We thought AMD's interesting 4700S desktop kit was based on the Xbox Series X APU, but it's not -- it seems it's based on the PlayStation 5 SoC instead.
Thanks to new photos by Bodnara, the new AMD 4700S desktop it is based on the Sony PlayStation 5 SoC which packs a CPU based on the AMD Zen 2 architecture with 8 cores and 16 threads of CPU power. There's also Hynix GDDR6 memory that is physically soldered onto the back of the Mini-ITX motherboard.
The AMD 4700S APU itself is on the AMD A77E Fusion Controller Hub (FCH) which is also used on the AMD A9-9820 system which is based on the Xbox One APU codenamed "Durango". VideoCardz explains that this is the reason everyone thought the AMD 4700S was based on the Xbox Series X APU.
We've been hearing more and more about Intel's new Sapphire Rapids platform, which was destined for beyond the consumer markets -- but not anymore, according to the latest rumors.
VideoCardz is reporting that Intel's new Sapphire Rapids HEDT platform will be succeeding Cascade Lake on the Glacial Falls platform, with the new Sapphire Rapids HEDT platform dropping somewhere in late 2022. But the more interesting fact here is that Intel is dumping the "X" chipset codenames with the new "W" series chipset.
Intel could launch its next-gen Sapphire Rapids HEDT platform for consumers alongside the release of the Raptor Lake CPU family, which will be dropping in the second half of 2022. The new W790 chipset could be a monster, but we're going to have to wait and see how that goes in at least 12 months from now.
It looks like AMD could be working on an absolute stomping monster of a CPU with rumors that its next-gen codename Bergamo CPU rocking a huge 128 cores and 256 threads of Zen 4 processing power.
We did hear whispers of a 128-core, 256-thread EPYC CPU not too long ago now, up from the 96 cores and 192 threads expected on AMD's next-gen EPYC "Genoa" CPU. In that article, I explained: "new Zen 4-powered EPYC or Threadripper CPU with 128C/256T will also support up to 12-channel DDR5-5200 memory".
"The current mockups of the AMD Genoa CPU have it with 12 CCDs, so a tweaked chip (and real, not the mockup) with room for 16 CCDs would unleash the 128 cores and 256 threads, up from the 96 cores and 192 threads with the 12 CCDs mockup of Genoa".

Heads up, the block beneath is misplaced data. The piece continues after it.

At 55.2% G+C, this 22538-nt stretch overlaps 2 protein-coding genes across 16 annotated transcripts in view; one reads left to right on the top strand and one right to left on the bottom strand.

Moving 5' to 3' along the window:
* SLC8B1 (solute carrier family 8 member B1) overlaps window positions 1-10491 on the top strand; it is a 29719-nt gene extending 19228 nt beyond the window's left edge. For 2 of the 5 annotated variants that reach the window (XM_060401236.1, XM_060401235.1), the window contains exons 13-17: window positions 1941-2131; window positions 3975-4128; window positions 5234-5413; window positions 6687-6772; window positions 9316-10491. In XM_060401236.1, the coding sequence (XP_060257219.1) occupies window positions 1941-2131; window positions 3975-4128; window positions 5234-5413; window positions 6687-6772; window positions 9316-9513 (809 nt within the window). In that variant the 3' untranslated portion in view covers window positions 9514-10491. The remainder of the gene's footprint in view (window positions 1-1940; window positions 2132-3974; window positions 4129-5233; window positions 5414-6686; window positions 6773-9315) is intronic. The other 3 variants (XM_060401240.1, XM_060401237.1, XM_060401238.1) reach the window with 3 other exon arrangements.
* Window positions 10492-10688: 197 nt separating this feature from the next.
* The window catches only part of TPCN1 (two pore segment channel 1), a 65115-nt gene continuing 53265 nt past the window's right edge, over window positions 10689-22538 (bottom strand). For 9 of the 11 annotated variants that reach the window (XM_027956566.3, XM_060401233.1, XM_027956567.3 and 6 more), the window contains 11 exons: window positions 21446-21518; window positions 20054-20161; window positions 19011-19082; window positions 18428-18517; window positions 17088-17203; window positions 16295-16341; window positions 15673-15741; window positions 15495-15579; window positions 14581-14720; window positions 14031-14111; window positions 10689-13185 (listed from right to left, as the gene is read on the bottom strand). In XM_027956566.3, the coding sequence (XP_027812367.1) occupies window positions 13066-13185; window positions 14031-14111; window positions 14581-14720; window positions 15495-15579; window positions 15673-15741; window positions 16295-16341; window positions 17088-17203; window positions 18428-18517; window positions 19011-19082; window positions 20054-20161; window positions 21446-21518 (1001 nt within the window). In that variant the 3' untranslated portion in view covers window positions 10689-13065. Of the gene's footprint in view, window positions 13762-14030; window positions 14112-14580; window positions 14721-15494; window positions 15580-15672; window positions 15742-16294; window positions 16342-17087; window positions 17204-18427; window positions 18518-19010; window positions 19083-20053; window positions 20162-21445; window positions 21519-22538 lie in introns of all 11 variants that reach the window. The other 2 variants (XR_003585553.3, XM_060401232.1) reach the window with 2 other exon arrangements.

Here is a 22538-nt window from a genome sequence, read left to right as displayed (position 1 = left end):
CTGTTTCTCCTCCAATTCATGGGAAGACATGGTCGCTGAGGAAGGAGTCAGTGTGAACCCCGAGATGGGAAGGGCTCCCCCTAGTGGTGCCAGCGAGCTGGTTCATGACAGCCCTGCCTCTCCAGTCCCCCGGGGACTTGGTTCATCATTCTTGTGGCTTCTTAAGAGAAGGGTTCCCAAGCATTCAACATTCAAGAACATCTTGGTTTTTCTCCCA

What was once a rumor has now been confirmed: Intel will be adopting HBM (High Bandwidth Memory) and will be deploying it with its next-gen Sapphire Rapids CPU.
Intel's upcoming Sapphire Rapids CPUs will be deployed in two variants: one without HBM, and other variants with HBM. The new HBM-powered Sapphire Rapids CPUs are codenamed SPR-HBM, and will not be launching at the same time as the Sapphire Rapids CPUs without HBM.
Intel confirmed the news to AnandTech, where the company said: "Intel has stated to AnandTech that they are committed to making HBM-enabled Sapphire Rapids available to all enterprise customers and server vendors as well. These versions will come out after the main Sapphire Rapids launch, and entertain some interesting configurations. We understand that this means SPR-HBM will be available in a socketed configuration".
It seems like Intel has just kicked off the Xe-HPG graphics card marketing campaign, also confirming that it has begun shipping its next-gen DG2 family of GPUs.
The company has started inviting Odyssey Cardholders to register, where they might get their hands-on some Intel Xe-HPG related swag. Intel kicking off its journey and asking for gamers to join the company on its Odyssey, with the company saying they're "heading toward a milestone moment, the pending release of the Xe HPG microarchitecture from Intel".
Intel explains: "Thank you for joining Intel on this Odyssey. We are soon heading toward a milestone moment, the pending release of the Xe HPG microarchitecture from Intel. Some of you received an Odyssey card and were the first to engage with Intel on this journey".